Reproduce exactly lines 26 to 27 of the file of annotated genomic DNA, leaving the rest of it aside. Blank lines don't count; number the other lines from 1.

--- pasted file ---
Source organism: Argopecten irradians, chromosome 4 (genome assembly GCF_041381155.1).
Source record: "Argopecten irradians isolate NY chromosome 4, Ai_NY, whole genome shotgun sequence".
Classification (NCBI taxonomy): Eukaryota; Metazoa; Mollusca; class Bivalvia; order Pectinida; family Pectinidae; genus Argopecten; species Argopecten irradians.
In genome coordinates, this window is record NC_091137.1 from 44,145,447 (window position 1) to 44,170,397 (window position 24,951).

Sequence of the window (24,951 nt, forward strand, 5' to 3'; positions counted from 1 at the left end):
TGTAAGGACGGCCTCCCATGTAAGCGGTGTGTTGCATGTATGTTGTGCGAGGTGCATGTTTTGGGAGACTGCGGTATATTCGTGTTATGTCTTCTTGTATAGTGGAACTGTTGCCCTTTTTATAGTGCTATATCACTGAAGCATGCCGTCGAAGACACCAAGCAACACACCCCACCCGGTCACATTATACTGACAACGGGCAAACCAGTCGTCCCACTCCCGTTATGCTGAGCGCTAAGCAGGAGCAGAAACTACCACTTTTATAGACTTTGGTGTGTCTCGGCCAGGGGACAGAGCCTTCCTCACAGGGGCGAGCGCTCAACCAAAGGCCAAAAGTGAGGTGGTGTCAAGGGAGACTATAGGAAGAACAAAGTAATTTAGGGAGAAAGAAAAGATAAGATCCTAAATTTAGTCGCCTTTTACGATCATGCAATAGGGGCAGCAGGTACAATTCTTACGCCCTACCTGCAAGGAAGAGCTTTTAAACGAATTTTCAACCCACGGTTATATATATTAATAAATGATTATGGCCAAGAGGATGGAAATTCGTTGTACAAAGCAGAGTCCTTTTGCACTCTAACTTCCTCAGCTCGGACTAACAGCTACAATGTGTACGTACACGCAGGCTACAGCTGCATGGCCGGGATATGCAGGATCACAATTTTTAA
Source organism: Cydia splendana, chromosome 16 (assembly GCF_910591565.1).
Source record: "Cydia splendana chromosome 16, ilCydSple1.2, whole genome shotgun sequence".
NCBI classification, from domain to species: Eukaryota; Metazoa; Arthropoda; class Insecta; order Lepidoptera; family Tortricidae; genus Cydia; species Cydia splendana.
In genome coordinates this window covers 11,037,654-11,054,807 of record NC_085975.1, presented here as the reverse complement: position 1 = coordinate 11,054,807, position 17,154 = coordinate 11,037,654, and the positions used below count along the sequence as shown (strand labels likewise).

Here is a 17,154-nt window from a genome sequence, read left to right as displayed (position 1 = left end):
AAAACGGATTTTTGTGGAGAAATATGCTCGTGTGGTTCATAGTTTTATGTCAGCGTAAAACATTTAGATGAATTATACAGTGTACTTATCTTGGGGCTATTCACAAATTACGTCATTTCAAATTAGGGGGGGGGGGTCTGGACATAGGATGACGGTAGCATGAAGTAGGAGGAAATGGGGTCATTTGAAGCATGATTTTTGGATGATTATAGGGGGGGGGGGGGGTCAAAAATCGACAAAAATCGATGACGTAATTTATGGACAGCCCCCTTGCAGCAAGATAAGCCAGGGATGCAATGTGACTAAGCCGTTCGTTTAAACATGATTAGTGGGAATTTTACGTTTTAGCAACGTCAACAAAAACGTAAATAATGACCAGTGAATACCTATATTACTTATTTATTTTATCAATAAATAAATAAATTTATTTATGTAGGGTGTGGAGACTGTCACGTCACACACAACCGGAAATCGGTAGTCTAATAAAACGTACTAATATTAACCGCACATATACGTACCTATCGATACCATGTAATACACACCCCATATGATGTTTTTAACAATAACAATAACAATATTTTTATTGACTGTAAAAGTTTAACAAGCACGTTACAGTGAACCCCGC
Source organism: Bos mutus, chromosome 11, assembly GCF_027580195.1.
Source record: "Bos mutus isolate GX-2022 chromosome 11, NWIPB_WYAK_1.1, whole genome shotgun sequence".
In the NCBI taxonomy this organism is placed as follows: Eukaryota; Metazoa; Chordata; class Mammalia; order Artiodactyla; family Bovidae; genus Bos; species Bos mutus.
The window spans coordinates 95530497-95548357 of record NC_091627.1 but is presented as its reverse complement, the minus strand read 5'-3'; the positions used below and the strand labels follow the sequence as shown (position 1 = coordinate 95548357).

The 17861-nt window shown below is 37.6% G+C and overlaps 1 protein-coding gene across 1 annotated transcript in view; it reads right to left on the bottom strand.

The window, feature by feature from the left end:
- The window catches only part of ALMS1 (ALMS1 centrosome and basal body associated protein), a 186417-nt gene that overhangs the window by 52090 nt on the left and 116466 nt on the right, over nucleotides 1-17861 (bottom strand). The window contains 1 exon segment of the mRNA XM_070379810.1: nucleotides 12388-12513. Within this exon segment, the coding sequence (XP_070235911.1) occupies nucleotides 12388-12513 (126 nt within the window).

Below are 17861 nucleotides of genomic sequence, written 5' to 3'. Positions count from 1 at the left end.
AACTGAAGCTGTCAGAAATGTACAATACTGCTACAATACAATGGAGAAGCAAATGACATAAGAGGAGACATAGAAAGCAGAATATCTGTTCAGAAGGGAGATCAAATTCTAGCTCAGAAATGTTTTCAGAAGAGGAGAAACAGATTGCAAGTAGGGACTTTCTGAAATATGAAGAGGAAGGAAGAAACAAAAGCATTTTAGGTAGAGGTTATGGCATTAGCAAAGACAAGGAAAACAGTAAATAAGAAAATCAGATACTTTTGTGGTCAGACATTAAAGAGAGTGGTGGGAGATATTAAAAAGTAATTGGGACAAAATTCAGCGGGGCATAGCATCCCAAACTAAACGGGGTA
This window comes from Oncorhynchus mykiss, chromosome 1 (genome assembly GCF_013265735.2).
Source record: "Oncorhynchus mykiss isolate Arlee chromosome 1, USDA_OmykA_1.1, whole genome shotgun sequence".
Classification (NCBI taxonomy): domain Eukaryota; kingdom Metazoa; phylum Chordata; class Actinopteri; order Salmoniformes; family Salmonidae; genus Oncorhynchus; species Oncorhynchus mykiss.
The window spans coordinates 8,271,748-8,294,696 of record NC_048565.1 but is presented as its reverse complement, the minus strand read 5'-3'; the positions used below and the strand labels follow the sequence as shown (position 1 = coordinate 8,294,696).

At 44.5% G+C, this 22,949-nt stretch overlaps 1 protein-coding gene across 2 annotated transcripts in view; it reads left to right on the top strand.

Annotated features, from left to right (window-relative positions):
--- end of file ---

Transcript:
At 44.5% G+C, this 22,949-nt stretch overlaps 1 protein-coding gene across 2 annotated transcripts in view; it reads left to right on the top strand.

Annotated features, from left to right (window-relative positions):